Publisher: Universität Hamburg, Hiob Ludolf Centre for Ethiopian Studies
Subjects: Ethiopian Studies, History; Monarchy; Marriage; Diplomacy; Bete Israel; Christianity; Gondar; Falasha;, ddc:230, ddc:320, ddc:380, ddc:900, ddc:960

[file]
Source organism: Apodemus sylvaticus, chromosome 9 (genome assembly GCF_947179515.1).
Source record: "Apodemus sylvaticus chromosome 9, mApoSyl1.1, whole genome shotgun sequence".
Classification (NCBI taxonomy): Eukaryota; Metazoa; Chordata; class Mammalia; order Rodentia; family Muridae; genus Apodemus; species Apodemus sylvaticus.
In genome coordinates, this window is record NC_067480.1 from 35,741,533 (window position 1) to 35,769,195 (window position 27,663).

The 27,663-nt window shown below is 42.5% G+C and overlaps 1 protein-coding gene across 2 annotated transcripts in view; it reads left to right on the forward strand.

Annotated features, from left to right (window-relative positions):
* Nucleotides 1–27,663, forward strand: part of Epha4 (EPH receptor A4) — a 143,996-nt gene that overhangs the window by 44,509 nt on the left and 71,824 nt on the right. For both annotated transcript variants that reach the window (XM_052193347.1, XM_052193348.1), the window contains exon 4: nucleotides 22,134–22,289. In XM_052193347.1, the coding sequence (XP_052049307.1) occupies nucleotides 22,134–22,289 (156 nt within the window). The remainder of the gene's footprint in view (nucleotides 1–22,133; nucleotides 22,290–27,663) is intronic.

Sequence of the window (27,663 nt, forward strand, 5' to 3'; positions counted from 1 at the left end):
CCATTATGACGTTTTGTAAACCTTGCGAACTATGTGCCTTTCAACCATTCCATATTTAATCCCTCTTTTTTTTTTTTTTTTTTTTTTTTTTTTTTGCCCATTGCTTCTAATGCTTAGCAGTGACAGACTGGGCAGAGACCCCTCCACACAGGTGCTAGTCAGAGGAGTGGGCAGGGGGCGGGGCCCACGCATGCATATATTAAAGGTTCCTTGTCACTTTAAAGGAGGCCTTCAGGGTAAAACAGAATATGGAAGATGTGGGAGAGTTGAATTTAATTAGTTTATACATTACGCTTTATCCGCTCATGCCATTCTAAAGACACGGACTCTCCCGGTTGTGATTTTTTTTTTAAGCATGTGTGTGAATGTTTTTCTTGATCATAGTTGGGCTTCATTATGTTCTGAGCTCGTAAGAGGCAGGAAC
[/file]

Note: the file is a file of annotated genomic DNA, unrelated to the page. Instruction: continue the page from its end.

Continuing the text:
Significant contacts between the Ethiopian State and the Bétä Esraʾél began in the late sixteenth century with the move of the imperial capital to the Lake Ṭana area, which was relatively near to Fälaša settlements in or around the Sämén mountains.At about this time Ḥarägo, an apparently high-born Fälaša woman, supposedly the sister of Gedéwon, the Bétä Esraʾél ruler of Sämén, and reportedly a recent convert to Ethiopian Orthodox Christianity, became the consort, or as the Jesuits preferred to say a “concubine” of the redoubtable Emperor Särṣä Dengel. She bore him four sons. One, Zä-Maryam, was chosen as heir to the throne, but died before he could succeed. The second, Yaʿqob, actually ascended the imperial throne, but was too young to make any significant achievement. Two others, Keflä Maryam, and Mätäko, threw in their lot with their kinsman Gedéwon, and thus played a notable role in imperial and/or Fälaša local politics.There is no evidence whatsoever to suggest that Ethiopian Christians regarded Ḥarägo, or her children, as in any way different from the rest of the royal family, or that they were in any way discriminated against on account of their non-Christian, or Bétä Esraʾél, origin.The idea of a dynastic alliance with the Bétä Esraʾél was subsequently revived by Emperor Susneyos’s rebel brother Ras Yämanä Krestos. He proposed giving his daughter, the Emperor’s niece, to the Sämén ruler Gedéwon’s son and heir Walay. Ras Yämanä Krestos’ rebellion was, however, crushed, after which Susneyos exiled his brother to Gojjam, and forbade the proposed Bétä Esraʾél dynastic alliance. As a Roman Catholic, seeking military support from the Portuguese, and an adherent of the Jesuits, who wished to cleanse Ethiopian Orthodox Christianity of “Judaic” elements, he would moreover have been predisposed against playing the Fälaša card.The subsequent decline of Bétä Esraʾél power, the disappearance of the Fälaša ruling dynasty, and the growing importance of fire-arms, which the Fälaša lacked, created a new strategic and political climate in which dynastic alliances between the Ethiopian monarchy and the Bétä Esraʾél no longer had any place.
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